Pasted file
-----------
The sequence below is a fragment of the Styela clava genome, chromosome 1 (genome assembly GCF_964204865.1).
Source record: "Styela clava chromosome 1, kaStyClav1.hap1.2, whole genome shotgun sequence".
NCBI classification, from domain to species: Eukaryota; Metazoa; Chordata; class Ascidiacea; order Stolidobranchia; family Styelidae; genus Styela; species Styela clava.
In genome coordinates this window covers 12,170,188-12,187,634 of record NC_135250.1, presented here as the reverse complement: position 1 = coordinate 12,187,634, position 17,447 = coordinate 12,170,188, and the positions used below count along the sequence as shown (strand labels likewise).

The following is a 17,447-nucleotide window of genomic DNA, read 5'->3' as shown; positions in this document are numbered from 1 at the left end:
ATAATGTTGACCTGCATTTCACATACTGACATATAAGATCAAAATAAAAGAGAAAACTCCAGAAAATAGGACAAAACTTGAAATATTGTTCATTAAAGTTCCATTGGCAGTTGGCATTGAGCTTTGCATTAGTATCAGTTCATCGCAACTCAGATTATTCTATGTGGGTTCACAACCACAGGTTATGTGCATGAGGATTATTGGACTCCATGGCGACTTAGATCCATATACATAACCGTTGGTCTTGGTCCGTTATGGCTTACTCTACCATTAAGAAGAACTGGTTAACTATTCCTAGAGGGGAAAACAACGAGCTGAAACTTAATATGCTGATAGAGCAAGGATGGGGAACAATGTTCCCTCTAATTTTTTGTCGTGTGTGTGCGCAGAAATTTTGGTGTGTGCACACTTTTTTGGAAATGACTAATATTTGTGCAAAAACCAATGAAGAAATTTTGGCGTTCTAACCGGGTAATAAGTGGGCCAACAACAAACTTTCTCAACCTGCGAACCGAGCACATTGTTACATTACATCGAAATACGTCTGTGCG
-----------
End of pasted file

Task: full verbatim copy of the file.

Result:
The sequence below is a fragment of the Styela clava genome, chromosome 1 (genome assembly GCF_964204865.1).
Source record: "Styela clava chromosome 1, kaStyClav1.hap1.2, whole genome shotgun sequence".
NCBI classification, from domain to species: Eukaryota; Metazoa; Chordata; class Ascidiacea; order Stolidobranchia; family Styelidae; genus Styela; species Styela clava.
In genome coordinates this window covers 12,170,188-12,187,634 of record NC_135250.1, presented here as the reverse complement: position 1 = coordinate 12,187,634, position 17,447 = coordinate 12,170,188, and the positions used below count along the sequence as shown (strand labels likewise).

The following is a 17,447-nucleotide window of genomic DNA, read 5'->3' as shown; positions in this document are numbered from 1 at the left end:
ATAATGTTGACCTGCATTTCACATACTGACATATAAGATCAAAATAAAAGAGAAAACTCCAGAAAATAGGACAAAACTTGAAATATTGTTCATTAAAGTTCCATTGGCAGTTGGCATTGAGCTTTGCATTAGTATCAGTTCATCGCAACTCAGATTATTCTATGTGGGTTCACAACCACAGGTTATGTGCATGAGGATTATTGGACTCCATGGCGACTTAGATCCATATACATAACCGTTGGTCTTGGTCCGTTATGGCTTACTCTACCATTAAGAAGAACTGGTTAACTATTCCTAGAGGGGAAAACAACGAGCTGAAACTTAATATGCTGATAGAGCAAGGATGGGGAACAATGTTCCCTCTAATTTTTTGTCGTGTGTGTGCGCAGAAATTTTGGTGTGTGCACACTTTTTTGGAAATGACTAATATTTGTGCAAAAACCAATGAAGAAATTTTGGCGTTCTAACCGGGTAATAAGTGGGCCAACAACAAACTTTCTCAACCTGCGAACCGAGCACATTGTTACATTACATCGAAATACGTCTGTGCG